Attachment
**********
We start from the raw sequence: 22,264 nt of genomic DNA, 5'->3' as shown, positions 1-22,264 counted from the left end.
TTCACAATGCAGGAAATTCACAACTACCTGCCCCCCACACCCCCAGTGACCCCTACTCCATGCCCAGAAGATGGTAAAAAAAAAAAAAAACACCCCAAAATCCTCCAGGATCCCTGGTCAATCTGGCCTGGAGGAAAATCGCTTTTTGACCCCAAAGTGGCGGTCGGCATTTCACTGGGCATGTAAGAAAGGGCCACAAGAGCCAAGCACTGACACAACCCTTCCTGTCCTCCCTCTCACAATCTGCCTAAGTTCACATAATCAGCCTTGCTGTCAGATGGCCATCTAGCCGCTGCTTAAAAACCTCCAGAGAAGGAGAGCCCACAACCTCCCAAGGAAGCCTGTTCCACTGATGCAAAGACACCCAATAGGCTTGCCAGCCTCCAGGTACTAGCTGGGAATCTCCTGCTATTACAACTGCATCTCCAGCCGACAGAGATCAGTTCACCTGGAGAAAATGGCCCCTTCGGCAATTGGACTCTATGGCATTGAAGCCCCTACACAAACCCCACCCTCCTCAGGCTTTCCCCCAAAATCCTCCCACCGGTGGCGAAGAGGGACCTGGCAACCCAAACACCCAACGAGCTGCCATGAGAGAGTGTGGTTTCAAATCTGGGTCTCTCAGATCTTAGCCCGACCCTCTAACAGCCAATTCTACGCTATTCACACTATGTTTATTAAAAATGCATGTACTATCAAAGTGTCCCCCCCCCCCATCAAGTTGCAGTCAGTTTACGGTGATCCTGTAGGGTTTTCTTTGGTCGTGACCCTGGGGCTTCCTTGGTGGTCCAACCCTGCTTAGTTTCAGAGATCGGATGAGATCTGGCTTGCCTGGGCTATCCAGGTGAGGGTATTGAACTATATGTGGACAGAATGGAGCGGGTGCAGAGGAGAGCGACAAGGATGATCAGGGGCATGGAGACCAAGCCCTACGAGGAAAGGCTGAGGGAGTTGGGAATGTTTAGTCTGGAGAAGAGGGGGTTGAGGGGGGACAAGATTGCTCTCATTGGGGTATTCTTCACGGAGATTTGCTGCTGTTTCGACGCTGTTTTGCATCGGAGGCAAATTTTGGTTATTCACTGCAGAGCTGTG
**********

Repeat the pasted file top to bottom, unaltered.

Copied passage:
We start from the raw sequence: 22,264 nt of genomic DNA, 5'->3' as shown, positions 1-22,264 counted from the left end.
TTCACAATGCAGGAAATTCACAACTACCTGCCCCCCACACCCCCAGTGACCCCTACTCCATGCCCAGAAGATGGTAAAAAAAAAAAAAAACACCCCAAAATCCTCCAGGATCCCTGGTCAATCTGGCCTGGAGGAAAATCGCTTTTTGACCCCAAAGTGGCGGTCGGCATTTCACTGGGCATGTAAGAAAGGGCCACAAGAGCCAAGCACTGACACAACCCTTCCTGTCCTCCCTCTCACAATCTGCCTAAGTTCACATAATCAGCCTTGCTGTCAGATGGCCATCTAGCCGCTGCTTAAAAACCTCCAGAGAAGGAGAGCCCACAACCTCCCAAGGAAGCCTGTTCCACTGATGCAAAGACACCCAATAGGCTTGCCAGCCTCCAGGTACTAGCTGGGAATCTCCTGCTATTACAACTGCATCTCCAGCCGACAGAGATCAGTTCACCTGGAGAAAATGGCCCCTTCGGCAATTGGACTCTATGGCATTGAAGCCCCTACACAAACCCCACCCTCCTCAGGCTTTCCCCCAAAATCCTCCCACCGGTGGCGAAGAGGGACCTGGCAACCCAAACACCCAACGAGCTGCCATGAGAGAGTGTGGTTTCAAATCTGGGTCTCTCAGATCTTAGCCCGACCCTCTAACAGCCAATTCTACGCTATTCACACTATGTTTATTAAAAATGCATGTACTATCAAAGTGTCCCCCCCCCCCATCAAGTTGCAGTCAGTTTACGGTGATCCTGTAGGGTTTTCTTTGGTCGTGACCCTGGGGCTTCCTTGGTGGTCCAACCCTGCTTAGTTTCAGAGATCGGATGAGATCTGGCTTGCCTGGGCTATCCAGGTGAGGGTATTGAACTATATGTGGACAGAATGGAGCGGGTGCAGAGGAGAGCGACAAGGATGATCAGGGGCATGGAGACCAAGCCCTACGAGGAAAGGCTGAGGGAGTTGGGAATGTTTAGTCTGGAGAAGAGGGGGTTGAGGGGGGACAAGATTGCTCTCATTGGGGTATTCTTCACGGAGATTTGCTGCTGTTTCGACGCTGTTTTGCATCGGAGGCAAATTTTGGTTATTCACTGCAGAGCTGTG